Tourism officers/destination managers develop and promote tourism in order to attract visitors and generate significant economic benefits for a particular region or site.

They may work for local authorities, but are now increasingly employed within public/private destination management organisations, public agencies or partnerships.

The role is varied and may include many different types of work. Key areas include marketing, visitor management and the development of tourism products, services and facilities. Depending on the level it may involve strategic planning, particularly in local authorities.

Economic development or urban and rural regeneration is also an increasingly common part of a tourism role, and tourism officers, therefore, usually work closely with residents and businesses in a local community in order to support the local economy.


As well as maintaining visitor services, tourism officers are usually involved in strategic planning and development. Their work involves liaising with businesses, the public and public agencies, as well as behind-the-scenes preparation and planning.

Typical activities include:

  • producing and commissioning tourist information, including art work, and writing press releases and copy for tourism guides/newsletters;
  • setting up and attending exhibitions and holiday shows;
  • organising special and seasonal events and festivals;
  • devising and planning tours, and arranging itineraries;
  • liaising with local operators, the media, designers and printers;
  • managing staff, budgets and staff training needs;
  • ordering products and services;
  • providing funding and business advice and sending e-newsletters to local businesses;
  • developing e-tourism platforms, including websites, and constructing business databases;
  • writing and presenting reports for committees;
  • planning and writing funding applications;
  • product development;
  • giving talks to local parties, community groups and schools, and handling media enquiries.

Strategic aspects of the work include:

  • commissioning and/or producing tourism strategies and economic impact studies for implementation;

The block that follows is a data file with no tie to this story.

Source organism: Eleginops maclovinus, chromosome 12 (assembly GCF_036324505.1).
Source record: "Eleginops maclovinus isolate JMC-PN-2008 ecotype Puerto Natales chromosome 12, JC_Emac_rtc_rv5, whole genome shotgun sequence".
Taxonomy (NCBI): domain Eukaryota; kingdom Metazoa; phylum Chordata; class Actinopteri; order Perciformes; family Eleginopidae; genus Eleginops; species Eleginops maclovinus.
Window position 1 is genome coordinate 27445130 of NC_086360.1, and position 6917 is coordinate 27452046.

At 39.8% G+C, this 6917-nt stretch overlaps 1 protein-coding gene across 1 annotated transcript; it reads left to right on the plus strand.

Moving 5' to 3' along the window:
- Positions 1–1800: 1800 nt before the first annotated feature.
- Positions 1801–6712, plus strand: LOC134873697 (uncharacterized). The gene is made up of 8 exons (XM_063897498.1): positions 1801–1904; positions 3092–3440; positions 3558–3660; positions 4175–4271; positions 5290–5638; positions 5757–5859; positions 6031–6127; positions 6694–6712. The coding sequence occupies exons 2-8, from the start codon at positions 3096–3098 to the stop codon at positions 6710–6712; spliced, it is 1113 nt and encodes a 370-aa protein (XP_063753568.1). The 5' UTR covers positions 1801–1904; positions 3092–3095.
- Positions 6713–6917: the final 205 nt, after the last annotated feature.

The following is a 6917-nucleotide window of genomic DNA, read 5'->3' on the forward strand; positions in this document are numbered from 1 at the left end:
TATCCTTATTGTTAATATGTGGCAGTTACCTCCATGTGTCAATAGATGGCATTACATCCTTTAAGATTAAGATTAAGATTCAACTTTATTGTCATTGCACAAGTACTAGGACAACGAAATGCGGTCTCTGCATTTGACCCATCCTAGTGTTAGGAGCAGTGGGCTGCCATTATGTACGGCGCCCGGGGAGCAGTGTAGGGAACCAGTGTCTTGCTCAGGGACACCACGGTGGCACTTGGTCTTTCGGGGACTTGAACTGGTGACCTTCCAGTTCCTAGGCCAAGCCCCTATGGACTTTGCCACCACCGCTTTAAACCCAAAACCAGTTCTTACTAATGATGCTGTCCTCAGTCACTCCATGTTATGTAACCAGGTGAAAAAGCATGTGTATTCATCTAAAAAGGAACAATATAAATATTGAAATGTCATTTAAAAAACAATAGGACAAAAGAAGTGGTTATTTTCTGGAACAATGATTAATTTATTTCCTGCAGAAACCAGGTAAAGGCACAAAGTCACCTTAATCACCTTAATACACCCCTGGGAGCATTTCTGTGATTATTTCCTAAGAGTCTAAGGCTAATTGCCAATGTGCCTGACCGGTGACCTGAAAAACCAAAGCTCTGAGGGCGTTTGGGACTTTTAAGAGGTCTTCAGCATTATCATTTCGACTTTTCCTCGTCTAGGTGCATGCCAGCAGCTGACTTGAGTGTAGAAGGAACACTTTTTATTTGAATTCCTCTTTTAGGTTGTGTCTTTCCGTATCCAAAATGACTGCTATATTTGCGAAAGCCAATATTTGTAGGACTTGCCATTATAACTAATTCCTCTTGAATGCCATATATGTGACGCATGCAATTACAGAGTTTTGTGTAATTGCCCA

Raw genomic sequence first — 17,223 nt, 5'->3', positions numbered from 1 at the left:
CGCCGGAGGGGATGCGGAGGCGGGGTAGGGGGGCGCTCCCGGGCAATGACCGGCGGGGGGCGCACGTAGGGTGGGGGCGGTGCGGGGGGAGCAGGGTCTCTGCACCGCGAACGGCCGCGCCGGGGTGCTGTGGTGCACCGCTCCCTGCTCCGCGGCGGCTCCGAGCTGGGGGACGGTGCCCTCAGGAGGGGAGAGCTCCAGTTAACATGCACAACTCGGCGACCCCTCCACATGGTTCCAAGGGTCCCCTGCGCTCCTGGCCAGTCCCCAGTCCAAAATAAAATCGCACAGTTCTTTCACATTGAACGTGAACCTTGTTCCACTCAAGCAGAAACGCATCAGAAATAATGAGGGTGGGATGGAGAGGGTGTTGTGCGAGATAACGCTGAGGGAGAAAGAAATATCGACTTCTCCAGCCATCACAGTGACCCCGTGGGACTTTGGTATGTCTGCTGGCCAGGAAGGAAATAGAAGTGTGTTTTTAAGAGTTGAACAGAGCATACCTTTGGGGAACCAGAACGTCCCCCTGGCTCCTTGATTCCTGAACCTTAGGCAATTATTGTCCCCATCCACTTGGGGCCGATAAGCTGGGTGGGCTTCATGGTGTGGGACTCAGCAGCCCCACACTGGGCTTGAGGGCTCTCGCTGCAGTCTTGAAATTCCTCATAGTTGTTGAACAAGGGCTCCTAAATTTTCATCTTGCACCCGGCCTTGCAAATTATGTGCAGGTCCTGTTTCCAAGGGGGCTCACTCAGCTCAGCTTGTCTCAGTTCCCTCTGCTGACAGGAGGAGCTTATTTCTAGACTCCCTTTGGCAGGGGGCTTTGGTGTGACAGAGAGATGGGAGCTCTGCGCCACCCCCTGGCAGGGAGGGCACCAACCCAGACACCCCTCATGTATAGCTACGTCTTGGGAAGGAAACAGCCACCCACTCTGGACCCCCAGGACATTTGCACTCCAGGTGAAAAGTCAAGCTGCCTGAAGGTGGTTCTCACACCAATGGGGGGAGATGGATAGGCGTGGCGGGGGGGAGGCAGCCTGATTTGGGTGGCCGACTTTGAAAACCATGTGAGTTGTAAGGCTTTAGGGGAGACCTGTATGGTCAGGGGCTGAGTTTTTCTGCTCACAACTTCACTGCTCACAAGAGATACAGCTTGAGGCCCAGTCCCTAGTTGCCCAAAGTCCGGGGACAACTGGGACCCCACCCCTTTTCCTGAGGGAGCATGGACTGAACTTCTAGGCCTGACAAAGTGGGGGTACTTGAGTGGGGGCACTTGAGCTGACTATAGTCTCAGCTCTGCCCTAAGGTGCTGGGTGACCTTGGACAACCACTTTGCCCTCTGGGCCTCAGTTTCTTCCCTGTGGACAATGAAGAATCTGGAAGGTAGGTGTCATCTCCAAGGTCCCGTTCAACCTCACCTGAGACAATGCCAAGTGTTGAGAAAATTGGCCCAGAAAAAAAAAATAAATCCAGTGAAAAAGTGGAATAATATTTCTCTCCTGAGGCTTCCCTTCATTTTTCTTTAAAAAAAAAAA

• lobbying the industry and government on strategic matters such as quality assessed accommodation, collation of national/international statistics;
  • devising and coordinating marketing campaigns;
  • undertaking market research with members of the public and visitors to particular attractions;
  • providing a range of information on local resources and facilities;
  • supporting the local tourism industry through providing promotional opportunities;
  • encouraging the creation of a tourism association or similar body;
  • running training courses to encourage networking and economic growth in the tourism industry.


  • Salaries at entry level are in the region of £15,000 to £19,000, depending on the employer and geographical location.
  • The range of typical salaries after two to five years in the role fall between: £21,000 and £28,000; and after five years: £30,000 and £40,000 for a management position.

Salaries vary depending on the type of employer and the area of tourism involved. Salaries also depend on line-management responsibility for other tourism personnel.

Income figures are intended as a guide only.

Working hours

Tourism officers often work a standard 37-hour week, but might be required to work unsocial hours in the evenings and at weekends when attending meetings, events and exhibitions.

What to expect

  • The work is usually office based, but may involve work outside and at different locations during the working day.
  • Self-employment or freelance work is possible, after gaining a good level of experience in the sector.
  • Jobs are available in most geographical areas. Due to the cuts to local government funding there are fewer dedicated local authority tourism officer roles. The tourism function is more likely to be part of an economic development officer role, or be located within an arm's length destination management organisation, a city-centre management team or Business Improvement District.
  • Setting up exhibitions and events can be physically demanding, especially if you are working alone.
  • The job may be stressful when you are combining working to tight deadlines, attending meetings and dealing directly with members of the public.
  • Invitations to new exhibitions and entertainment venues can be an attraction of working in this industry.
  • Absence from home at night and overseas work or travel may be required.


Although this area of work is open to all graduates, the following subjects may increase your chances:

  • tourism management;
  • marketing;
  • business/management;
  • journalism;
  • modern languages;
  • media studies;
  • European studies;
  • urban/rural regeneration.

Personal qualities, skills and relevant experience, particularly of working within a customer-focused or tourism role, are often cited as more important than your degree subject. A sandwich degree with a year spent in the field is often seen as attractive to employers.